At the dinner, FamilyWorks announced the first-ever Kerwin Manuel Impact Award, named after the late Mr. Manuel for his dedicated and courageous service to FamilyWorks and their program participants. Frank and I were honored and grateful to accept the award on behalf of Solid Ground, in recognition of the special partnership that exists between our two organizations.

I’m proud of the long-lasting and meaningful partnership that exists between FamilyWorks and Solid Ground. As FamilyWorks nourishes and strengthens individuals and families by connecting people with support, resources and community, Solid Ground works to end poverty and undo racism and other oppressions that are root causes of poverty.

Our region is a better place because of FamilyWorks’ important work and the partnership we continue to share.

40 years of healthy food & food justice

Food Bank waiting 1993

Customers in line at the Fremont Food Bank, circa 1987; the Food Bank was transferred to FamilyWorks in 1999.

For more than 40 years, Solid Ground and its predecessor, the Fremont Public Association, have been feeding a hungry community and promoting food justice.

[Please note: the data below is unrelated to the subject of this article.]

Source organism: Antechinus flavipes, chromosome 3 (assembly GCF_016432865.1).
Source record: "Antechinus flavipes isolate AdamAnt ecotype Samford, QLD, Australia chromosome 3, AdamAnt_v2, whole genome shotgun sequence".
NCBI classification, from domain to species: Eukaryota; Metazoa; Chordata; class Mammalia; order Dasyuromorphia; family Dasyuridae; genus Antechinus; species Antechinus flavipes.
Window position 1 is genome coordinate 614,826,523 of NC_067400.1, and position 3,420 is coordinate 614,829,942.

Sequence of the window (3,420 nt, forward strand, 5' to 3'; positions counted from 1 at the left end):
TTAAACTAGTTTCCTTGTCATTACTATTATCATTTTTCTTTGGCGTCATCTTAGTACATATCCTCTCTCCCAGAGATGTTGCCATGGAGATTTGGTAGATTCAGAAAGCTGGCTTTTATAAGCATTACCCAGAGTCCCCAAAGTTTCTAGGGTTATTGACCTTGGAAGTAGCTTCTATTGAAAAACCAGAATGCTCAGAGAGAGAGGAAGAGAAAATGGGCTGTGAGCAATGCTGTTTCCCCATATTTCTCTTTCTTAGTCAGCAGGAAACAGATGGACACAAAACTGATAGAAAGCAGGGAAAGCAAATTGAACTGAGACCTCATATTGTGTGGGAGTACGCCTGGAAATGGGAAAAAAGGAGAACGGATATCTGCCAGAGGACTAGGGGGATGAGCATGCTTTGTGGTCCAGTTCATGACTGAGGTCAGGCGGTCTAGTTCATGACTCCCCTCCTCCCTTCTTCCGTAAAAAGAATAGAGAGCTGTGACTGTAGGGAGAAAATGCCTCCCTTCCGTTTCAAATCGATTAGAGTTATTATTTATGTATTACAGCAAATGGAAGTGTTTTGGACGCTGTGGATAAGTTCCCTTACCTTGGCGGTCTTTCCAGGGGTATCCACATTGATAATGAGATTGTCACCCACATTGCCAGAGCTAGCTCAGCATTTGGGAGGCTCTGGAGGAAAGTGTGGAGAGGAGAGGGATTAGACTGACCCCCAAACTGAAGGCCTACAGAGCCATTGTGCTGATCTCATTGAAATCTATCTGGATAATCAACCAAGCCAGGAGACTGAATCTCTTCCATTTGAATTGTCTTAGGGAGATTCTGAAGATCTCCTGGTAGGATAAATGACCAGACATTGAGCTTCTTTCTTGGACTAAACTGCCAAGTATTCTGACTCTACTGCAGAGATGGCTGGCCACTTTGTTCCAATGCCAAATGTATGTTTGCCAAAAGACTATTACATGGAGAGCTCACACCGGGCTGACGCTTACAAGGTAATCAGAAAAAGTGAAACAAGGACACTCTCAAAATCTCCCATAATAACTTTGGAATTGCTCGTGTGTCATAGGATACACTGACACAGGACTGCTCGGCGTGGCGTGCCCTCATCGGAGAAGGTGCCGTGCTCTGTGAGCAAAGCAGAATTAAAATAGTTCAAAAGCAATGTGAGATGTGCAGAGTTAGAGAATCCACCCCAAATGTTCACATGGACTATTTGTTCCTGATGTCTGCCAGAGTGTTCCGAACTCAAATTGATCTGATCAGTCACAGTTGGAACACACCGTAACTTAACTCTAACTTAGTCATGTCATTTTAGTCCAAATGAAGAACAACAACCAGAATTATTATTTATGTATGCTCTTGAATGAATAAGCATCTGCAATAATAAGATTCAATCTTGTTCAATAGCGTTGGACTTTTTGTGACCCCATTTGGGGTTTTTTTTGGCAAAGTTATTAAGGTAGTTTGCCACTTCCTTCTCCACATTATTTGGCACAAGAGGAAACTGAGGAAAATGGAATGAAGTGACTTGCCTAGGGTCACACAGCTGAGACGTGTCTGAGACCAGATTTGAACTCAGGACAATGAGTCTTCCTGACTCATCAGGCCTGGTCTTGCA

In 1974, our Fremont Food Bank was one of the first in Seattle’s north end. But it takes more than distributing food to fully address hunger.

So we started working with food banks, educators, chefs and businesses to help families develop skills to improve their food security and build lifelong healthy eating habits.

Solid Ground's Food Resources transports produce to local food banks throughout Seattle.

Solid Ground’s Food Resources transports produce to local food banks throughout Seattle.

In 1979, we partnered with the City of Seattle to create Food Resources, which developed into the backbone of the Seattle food bank system, providing administrative and technical support and transportation.